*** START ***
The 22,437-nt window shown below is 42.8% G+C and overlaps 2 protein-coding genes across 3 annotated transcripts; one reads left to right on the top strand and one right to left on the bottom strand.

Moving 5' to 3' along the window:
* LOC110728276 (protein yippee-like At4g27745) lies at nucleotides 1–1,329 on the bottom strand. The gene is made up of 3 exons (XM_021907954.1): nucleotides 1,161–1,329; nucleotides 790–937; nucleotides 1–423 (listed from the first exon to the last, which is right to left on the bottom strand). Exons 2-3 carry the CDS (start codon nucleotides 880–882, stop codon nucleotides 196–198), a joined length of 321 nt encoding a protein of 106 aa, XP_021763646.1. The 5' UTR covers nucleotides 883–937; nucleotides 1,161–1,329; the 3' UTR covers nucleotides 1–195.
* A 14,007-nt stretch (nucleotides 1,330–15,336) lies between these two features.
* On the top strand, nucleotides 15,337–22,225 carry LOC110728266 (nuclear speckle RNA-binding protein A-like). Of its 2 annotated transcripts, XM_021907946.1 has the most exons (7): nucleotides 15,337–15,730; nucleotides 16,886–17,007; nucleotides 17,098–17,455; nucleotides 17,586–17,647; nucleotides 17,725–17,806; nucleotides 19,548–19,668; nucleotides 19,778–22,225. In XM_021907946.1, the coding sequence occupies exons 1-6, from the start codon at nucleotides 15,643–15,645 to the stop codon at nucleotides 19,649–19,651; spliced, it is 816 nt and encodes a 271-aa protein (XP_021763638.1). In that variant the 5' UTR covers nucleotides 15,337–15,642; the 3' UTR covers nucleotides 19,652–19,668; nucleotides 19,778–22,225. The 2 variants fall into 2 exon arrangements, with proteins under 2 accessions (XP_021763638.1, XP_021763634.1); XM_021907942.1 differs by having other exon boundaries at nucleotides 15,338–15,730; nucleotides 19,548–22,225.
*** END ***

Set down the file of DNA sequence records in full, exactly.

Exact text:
The 22,437-nt window shown below is 42.8% G+C and overlaps 2 protein-coding genes across 3 annotated transcripts; one reads left to right on the top strand and one right to left on the bottom strand.

Moving 5' to 3' along the window:
* LOC110728276 (protein yippee-like At4g27745) lies at nucleotides 1–1,329 on the bottom strand. The gene is made up of 3 exons (XM_021907954.1): nucleotides 1,161–1,329; nucleotides 790–937; nucleotides 1–423 (listed from the first exon to the last, which is right to left on the bottom strand). Exons 2-3 carry the CDS (start codon nucleotides 880–882, stop codon nucleotides 196–198), a joined length of 321 nt encoding a protein of 106 aa, XP_021763646.1. The 5' UTR covers nucleotides 883–937; nucleotides 1,161–1,329; the 3' UTR covers nucleotides 1–195.
* A 14,007-nt stretch (nucleotides 1,330–15,336) lies between these two features.
* On the top strand, nucleotides 15,337–22,225 carry LOC110728266 (nuclear speckle RNA-binding protein A-like). Of its 2 annotated transcripts, XM_021907946.1 has the most exons (7): nucleotides 15,337–15,730; nucleotides 16,886–17,007; nucleotides 17,098–17,455; nucleotides 17,586–17,647; nucleotides 17,725–17,806; nucleotides 19,548–19,668; nucleotides 19,778–22,225. In XM_021907946.1, the coding sequence occupies exons 1-6, from the start codon at nucleotides 15,643–15,645 to the stop codon at nucleotides 19,649–19,651; spliced, it is 816 nt and encodes a 271-aa protein (XP_021763638.1). In that variant the 5' UTR covers nucleotides 15,337–15,642; the 3' UTR covers nucleotides 19,652–19,668; nucleotides 19,778–22,225. The 2 variants fall into 2 exon arrangements, with proteins under 2 accessions (XP_021763638.1, XP_021763634.1); XM_021907942.1 differs by having other exon boundaries at nucleotides 15,338–15,730; nucleotides 19,548–22,225.